Fourth Florida Tech Faculty Member
to be Honored Since 1963
MELBOURNE, FLA. — Richard Turner, professor emeritus of biological sciences at Florida Institute of Technology, a respected scholar of Florida invertebrates and a guiding force at the Florida Academy of Sciences, has been awarded the academy’s highest honor, the FAS Medal.
Joining George Maul (2016), Terry Oswalt (2010) and John Trefry (2002), Turner is the fourth Florida Tech faculty member to receive one of Florida’s highest academic honors since the academy started awarding the medal in 1963.
“It has been an honor to serve science and scientists in Florida through my participation and leadership in the Academy over these 45 years,” Turner said.
The academy awards one medal annually to a Florida resident who has “contributed in an outstanding manner to the promotion of scientific research, to the stimulation of interest in the sciences, or to the diffusion of scientific knowledge.” Candidates may be research scientists, philanthropists and educators, journalists, science fair coordinators or members of industry, government or other organizations.
“As an FAS council member since 2001, I have worked closely with Dr. Turner in a wide variety of projects and administrative tasks. I have always been impressed with his respectful and thoughtful approach to problem-solving in management,” said Jeremy Montague of Barry University, past president of the academy and chair of its Honors Committee. “Whether in dealing with budgets, facilities or personnel, he always comes up with reasonable solutions without ruffling the feathers of others.”
Noting Turner’s third-degree black belt in American Kenpo karate, Montague added, “I think his intensive training in martial arts has conditioned him well to perform calmly and quietly under pressure.”
Turner, the academy’s 56th medalist, was recognized at a banquet March 9 during the group’s annual meeting at Barry University in Miami Shores.
A native of Brockton, Mass., Turner earned bachelor and master’s degrees in zoology from the University of Maine and came to Tampa soon thereafter, where he earned his doctorate in biology at the University of South Florida in 1977. He headed east to work as an assistant professor of biological sciences at Florida Tech starting in 1976, a partnership that would help shape the institution and the academic community over the next 40 years. He later chaired the Marine Biology program at Florida Tech, served as associate department head for undergraduate programs in biological sciences and then director, and was named full professor in 2016. In May 2017, Turner was named professor emeritus.
Beyond the thousands of students he has helped, Turner’s own research into a variety of Florida invertebrates – mainly the marine animals such as sea stars, sea urchins and sand dollars known as echinoderms – has illuminated the phylum Echinodermata by, among other achievements, describing a new species of sea star and sea cucumber, and two new species of brittle star from Florida. He is also an authority on the Florida apple snail.
His impact in the Biology Department at Florida Tech may only be exceeded by his impact in the Florida Academy of Sciences.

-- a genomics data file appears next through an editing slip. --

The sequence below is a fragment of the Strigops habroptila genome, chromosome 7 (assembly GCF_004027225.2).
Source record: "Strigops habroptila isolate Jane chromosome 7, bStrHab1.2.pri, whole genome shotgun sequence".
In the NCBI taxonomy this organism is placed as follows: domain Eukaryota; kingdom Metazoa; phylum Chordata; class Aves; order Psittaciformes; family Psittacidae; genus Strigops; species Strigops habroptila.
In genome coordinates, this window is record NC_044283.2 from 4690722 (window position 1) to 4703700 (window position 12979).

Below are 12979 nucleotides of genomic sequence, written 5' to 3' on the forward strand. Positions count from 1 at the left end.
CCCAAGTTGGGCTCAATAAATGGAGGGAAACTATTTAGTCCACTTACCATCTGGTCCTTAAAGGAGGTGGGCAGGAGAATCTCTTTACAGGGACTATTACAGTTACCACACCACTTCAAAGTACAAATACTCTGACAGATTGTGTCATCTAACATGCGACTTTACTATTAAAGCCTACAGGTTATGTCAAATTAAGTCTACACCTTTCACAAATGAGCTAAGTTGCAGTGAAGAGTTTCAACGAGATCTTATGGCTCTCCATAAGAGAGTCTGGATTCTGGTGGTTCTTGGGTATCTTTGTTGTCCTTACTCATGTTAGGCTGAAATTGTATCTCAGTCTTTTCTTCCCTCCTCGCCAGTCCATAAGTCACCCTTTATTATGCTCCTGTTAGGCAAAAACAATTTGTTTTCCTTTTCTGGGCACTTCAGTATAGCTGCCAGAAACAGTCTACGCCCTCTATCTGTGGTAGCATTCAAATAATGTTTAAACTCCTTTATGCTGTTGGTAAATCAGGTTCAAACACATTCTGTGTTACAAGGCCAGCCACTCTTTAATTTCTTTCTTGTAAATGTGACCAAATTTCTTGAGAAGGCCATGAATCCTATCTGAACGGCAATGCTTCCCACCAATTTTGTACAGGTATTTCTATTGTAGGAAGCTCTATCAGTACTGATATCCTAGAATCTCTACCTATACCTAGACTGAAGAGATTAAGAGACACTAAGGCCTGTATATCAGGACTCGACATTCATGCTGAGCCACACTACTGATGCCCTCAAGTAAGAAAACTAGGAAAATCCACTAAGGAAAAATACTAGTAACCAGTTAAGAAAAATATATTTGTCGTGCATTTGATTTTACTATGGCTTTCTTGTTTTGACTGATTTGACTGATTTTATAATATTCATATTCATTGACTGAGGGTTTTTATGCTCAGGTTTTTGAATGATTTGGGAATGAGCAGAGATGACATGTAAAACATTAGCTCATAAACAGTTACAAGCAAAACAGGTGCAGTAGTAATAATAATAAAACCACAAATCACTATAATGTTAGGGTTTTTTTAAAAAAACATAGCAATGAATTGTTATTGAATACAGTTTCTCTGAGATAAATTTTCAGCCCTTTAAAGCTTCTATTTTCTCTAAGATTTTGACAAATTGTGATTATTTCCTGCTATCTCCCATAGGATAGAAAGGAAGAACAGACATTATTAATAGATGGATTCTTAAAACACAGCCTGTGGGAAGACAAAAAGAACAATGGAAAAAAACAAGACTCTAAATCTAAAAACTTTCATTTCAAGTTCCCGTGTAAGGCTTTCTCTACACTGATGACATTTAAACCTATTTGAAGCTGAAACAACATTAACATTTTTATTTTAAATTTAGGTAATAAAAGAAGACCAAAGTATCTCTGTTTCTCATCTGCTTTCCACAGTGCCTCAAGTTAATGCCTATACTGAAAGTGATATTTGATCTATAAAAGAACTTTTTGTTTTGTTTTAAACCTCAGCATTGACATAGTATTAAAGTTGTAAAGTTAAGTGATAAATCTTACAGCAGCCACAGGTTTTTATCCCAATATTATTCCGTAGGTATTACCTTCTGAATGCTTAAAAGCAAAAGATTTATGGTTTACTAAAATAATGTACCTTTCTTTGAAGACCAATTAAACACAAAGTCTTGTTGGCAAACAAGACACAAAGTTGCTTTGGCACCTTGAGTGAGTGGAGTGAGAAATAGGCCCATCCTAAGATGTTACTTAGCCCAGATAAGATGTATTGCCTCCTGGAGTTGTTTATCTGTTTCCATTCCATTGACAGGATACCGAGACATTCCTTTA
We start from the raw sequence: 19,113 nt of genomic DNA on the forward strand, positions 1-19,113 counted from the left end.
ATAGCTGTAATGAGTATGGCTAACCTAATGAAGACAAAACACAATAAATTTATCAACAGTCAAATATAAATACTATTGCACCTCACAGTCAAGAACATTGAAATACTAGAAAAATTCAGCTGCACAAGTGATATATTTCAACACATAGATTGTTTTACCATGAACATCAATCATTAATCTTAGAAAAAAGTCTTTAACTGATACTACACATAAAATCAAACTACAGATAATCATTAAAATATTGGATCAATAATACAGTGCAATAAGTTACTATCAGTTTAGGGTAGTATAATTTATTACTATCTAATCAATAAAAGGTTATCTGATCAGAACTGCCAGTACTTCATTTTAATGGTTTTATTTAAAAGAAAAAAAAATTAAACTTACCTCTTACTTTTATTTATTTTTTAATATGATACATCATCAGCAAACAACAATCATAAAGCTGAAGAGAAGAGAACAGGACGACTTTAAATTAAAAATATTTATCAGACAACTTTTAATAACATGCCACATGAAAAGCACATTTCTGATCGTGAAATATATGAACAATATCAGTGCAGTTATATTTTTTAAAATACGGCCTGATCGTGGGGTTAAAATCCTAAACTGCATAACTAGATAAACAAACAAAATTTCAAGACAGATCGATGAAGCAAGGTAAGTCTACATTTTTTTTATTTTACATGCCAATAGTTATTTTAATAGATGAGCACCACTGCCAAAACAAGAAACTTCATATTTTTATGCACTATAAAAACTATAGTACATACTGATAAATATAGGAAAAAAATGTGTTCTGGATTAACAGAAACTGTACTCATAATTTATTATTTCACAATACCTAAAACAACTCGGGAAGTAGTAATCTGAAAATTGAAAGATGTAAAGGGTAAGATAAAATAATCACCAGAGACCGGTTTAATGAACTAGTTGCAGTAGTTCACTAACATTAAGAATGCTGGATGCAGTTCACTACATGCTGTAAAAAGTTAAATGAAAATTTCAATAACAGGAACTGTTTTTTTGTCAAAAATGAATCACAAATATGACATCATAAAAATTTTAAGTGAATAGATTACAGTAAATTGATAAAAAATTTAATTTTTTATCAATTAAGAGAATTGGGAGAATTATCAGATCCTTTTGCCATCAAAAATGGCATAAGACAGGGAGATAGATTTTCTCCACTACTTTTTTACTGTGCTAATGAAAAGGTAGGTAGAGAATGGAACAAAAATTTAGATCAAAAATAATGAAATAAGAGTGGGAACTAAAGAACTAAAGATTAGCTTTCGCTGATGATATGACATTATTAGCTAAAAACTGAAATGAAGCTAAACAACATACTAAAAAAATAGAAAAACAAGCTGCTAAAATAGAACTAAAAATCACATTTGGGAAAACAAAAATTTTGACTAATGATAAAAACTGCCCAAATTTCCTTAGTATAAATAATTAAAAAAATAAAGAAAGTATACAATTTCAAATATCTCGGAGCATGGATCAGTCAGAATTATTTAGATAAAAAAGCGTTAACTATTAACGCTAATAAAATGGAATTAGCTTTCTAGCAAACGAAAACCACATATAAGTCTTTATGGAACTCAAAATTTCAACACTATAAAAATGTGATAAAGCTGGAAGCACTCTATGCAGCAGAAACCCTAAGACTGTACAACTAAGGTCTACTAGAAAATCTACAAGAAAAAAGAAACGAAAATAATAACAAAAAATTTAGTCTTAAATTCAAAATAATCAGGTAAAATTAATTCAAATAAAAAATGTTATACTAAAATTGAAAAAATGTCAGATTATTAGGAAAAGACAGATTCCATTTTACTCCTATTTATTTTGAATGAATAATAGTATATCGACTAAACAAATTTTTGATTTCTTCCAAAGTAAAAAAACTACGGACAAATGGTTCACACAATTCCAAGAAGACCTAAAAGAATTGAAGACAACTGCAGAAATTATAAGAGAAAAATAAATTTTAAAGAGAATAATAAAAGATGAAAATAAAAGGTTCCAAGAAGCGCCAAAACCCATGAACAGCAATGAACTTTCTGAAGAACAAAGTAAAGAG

His first interaction with FAS was in 1974, when he was co-author of a paper presented at its annual meeting. Over the ensuing four-plus decades, Turner has presented or co-authored an additional 44 oral and poster papers at FAS meetings.
His involvement went well beyond presentations, however.
He became chair-elect of the academy’s Biological Sciences Section in 1977, and he later was charged with organizing annual meeting programs as program chair.
He served as associate editor and interim editor (twice) of the academy’s magazine, Florida Scientist, even as he chaired the editor search committee; as chair of the Awards Committee; and, across two terms, as president of the academy during its 50th anniversary year, 1985-86, and its 75th anniversary year, 2010-11.
Hamid Rassoul, at the time dean of the College of Science, and Michael Grace, who was then associate dean, wrote in their nomination of Turner, “Some of his most important and long-lasting work was accomplished during his two terms as president.”
Those include his promotion of the establishment of the Florida Endowment for the Sciences, for which Turner instituted a spending policy and oversaw the first annual distributions to support the purposes and values of the academy.
In both of his presidential terms, Turner and the Florida Academy of Sciences Council pursued action against state-level attempts to introduce teaching of religious-based “science” in elementary and secondary schools, with the academy issuing strong statements to the governors and state legislatures in support of scientifically based material on evolution.
In his second term, from 2009 to 2011, Turner established a budgetary process for accountability of academy finances, a critical process that had not been addressed since the early 1990s. And he strengthened procedures for the Awards Committee, ultimately producing a 50-page manual to guide the awards chair.
“Turner hopes to serve a third term as president in 2036 (the Academy’s 100th anniversary) if his health remains good in old age!” his nominators wrote.
Turner is a life member of numerous organizations, including the American Microscopical Society, the Honor Society of Phi Kappa Phi, the Scientific Research Society of Sigma Xi and the Society for Integrative and Comparative Biology, and a charter member of the Marine Resources Council of East Florida.